arms of night caress:
Glimmer her white eyes drooping now
grave old tenderness.
I close mine eyes from dream to be
As in the ancient hours ere we
ourselves to men.
And all I thought of heaven before
in earth below,
A sunlight in the hidden core
the noon-day glow.
And with the Earth my heart is glad,
as one of old,
With mists of silver I am clad
bright with burning gold.
You have heard it said "I ask nought in sacrifice." This is what it means:
10 Things The Goddess
- The Goddess won't ask what your job title was;
She'll ask if you performed your job to the best of your ability.
- The Goddess won't ask how many friends you had;
She'll ask how many people to whom you were a friend.
- The Goddess won't ask about the garb you had in your closet;
She'll ask how many you helped to clothe.
- The Goddess won't ask what your highest salary was;
She'll ask if you compromised your character to obtain it.
- The Goddess won't ask what kind of car you drove;
She'll ask how many people you drove who didn't have transportation.
- The Goddess won't ask the square footage of your house;
She'll ask how many people you welcomed into your home.
- The Goddess won't ask in what neighborhood you lived;
She'll ask how you treated your neighbors.
- The Goddess won't ask about the color of your skin;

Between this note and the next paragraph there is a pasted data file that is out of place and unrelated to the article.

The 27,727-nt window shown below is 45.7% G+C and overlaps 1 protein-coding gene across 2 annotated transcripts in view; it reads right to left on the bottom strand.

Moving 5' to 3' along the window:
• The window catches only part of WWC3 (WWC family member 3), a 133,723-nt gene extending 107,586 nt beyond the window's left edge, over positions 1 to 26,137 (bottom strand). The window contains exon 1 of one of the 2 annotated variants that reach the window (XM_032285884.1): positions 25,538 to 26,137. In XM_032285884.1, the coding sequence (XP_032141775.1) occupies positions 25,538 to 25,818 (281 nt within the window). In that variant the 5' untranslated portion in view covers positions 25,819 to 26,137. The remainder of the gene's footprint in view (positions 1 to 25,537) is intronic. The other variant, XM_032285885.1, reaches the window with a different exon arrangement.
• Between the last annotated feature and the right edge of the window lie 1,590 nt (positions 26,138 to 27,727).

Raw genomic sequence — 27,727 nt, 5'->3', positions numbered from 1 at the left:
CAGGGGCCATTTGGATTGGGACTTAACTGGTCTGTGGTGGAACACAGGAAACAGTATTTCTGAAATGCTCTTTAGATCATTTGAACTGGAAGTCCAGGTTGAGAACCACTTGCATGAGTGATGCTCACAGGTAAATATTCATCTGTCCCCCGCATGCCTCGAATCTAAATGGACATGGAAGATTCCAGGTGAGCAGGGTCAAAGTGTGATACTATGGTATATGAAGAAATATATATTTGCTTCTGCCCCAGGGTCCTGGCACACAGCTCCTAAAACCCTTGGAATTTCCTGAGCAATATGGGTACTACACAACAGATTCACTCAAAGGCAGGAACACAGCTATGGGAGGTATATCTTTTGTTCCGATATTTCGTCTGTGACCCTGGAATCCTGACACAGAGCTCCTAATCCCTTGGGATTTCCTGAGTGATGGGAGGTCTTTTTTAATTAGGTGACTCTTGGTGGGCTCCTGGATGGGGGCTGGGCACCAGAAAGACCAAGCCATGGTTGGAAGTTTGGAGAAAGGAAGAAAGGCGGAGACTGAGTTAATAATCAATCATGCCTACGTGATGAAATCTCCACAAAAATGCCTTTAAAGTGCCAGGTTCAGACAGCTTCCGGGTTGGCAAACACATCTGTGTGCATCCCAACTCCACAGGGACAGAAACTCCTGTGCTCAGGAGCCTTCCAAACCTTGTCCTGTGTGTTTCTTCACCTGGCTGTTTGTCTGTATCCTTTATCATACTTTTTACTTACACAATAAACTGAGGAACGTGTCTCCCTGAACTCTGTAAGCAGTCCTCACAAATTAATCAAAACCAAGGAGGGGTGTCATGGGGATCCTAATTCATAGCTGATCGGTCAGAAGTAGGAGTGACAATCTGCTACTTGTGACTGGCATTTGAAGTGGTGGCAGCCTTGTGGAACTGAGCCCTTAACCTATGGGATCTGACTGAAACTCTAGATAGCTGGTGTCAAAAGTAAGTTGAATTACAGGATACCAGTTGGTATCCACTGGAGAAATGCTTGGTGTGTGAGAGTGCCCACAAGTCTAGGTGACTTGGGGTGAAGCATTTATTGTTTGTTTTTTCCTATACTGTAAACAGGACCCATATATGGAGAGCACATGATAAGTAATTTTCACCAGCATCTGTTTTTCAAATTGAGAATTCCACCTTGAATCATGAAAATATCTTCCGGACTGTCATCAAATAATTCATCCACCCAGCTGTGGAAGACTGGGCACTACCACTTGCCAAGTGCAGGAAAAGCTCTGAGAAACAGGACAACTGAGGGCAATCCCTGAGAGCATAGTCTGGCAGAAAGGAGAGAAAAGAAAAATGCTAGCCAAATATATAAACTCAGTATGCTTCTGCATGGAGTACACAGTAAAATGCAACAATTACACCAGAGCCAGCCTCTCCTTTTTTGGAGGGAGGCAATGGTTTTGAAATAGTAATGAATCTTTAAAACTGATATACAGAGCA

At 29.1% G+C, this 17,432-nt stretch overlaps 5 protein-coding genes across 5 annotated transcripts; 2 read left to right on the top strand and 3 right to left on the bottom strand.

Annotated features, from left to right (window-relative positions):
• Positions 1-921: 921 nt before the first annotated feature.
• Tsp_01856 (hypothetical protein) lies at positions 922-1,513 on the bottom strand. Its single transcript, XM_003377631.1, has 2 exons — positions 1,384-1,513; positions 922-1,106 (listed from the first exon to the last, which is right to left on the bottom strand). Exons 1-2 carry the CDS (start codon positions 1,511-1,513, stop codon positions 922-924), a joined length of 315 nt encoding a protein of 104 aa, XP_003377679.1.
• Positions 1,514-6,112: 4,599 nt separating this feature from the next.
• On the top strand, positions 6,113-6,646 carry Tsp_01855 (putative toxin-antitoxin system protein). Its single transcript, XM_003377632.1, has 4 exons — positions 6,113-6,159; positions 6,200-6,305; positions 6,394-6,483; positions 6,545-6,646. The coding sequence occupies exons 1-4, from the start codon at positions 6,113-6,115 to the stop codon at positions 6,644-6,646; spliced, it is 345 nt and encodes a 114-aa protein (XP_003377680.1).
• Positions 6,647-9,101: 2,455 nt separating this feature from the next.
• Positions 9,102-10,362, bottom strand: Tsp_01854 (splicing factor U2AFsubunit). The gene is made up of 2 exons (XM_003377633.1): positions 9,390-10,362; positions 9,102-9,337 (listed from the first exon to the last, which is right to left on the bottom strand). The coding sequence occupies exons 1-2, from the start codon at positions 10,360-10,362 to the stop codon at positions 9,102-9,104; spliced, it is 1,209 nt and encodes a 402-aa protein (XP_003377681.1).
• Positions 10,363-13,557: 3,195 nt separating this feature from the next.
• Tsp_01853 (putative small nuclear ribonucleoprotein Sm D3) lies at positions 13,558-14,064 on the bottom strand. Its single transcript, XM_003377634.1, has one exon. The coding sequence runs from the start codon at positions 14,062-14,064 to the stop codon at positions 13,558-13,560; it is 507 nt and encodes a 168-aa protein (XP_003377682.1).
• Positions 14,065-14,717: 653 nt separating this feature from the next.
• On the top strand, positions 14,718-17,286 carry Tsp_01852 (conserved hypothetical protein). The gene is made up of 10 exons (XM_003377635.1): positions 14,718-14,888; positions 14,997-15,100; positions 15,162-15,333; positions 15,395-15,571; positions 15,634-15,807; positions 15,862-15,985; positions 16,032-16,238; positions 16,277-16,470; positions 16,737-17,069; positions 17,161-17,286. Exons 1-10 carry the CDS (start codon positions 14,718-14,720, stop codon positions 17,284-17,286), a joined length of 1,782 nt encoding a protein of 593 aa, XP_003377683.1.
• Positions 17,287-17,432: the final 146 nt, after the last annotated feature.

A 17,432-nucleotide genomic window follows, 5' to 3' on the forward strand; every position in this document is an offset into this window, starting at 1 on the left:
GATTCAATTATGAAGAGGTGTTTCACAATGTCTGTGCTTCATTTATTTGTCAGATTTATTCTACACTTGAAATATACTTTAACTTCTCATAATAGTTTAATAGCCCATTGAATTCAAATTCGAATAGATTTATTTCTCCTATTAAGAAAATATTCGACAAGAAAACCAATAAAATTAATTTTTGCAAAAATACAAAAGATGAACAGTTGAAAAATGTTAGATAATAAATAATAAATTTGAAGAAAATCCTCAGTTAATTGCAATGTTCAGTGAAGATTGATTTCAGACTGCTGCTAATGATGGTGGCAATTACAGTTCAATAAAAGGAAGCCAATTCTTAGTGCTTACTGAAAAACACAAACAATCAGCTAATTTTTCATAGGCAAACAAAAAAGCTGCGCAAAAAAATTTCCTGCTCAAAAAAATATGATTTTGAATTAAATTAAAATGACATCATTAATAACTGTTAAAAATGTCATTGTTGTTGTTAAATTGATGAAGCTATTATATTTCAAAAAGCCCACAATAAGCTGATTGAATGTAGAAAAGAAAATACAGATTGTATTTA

She'll ask about the content of your character.
- The Goddess won't ask why it took you so long to seek Her guidance;
She'll ask, "Whom did you guide?"
- The Goddess won't ask how many people you forwarded this to;
She'll ask if you were ashamed to pass it on to your friends.
Happy moments, praise the Goddess.
Difficult moments, seek the Goddess.
Quiet moments, worship the Goddess.
Painful moments, trust the Goddess
Every moment, thank the Goddess.
In honor of the planting season here in Minnesota, consider this text a
Mystery Tale from the tradition of Demeter. ;^)
Growing Good Corn, by James Bender, in his book *How to Talk Well*
(New York: McGraw-Hill Book Company, Inc., 1994),
There was a farmer who grew award-winning corn. Each year he entered his
corn in the state fair where it won a blue ribbon.
One year a newspaper reporter interviewed him and learned something
interesting about how he grew it. The reporter discovered that the farmer
shared his seed corn with his neighbors. "How can you afford to share your
best seed corn with your neighbors when they are entering corn in
competition with yours each year?" the reporter asked.
"Why, sir," said the farmer, "didn't you know? The wind picks up pollen
from the ripening corn and swirls it from field to field. If my neighbors
grow inferior corn, cross-pollination will steadily degrade the quality of
my corn. If I am to grow good corn, I must help my neighbors grow good
So it is in other dimensions. Those who choose to be at peace must help
their neighbors to be at peace. Those who choose to live well must help
others to live well, for the value of a life is measured by the lives it
touches. And those who choose to be happy must help others to find
happiness, for the welfare of each is bound up with the welfare of all.
The lesson for each of us is this: if we are to grow good corn, we must help
our neighbors grow good corn.
How have you helped
another Pagan to "grow good corn" lately? So often Pagan leaders
compete with each other. What could we accomplish if we supported each other
| Here you'll find a wonderful animated "guided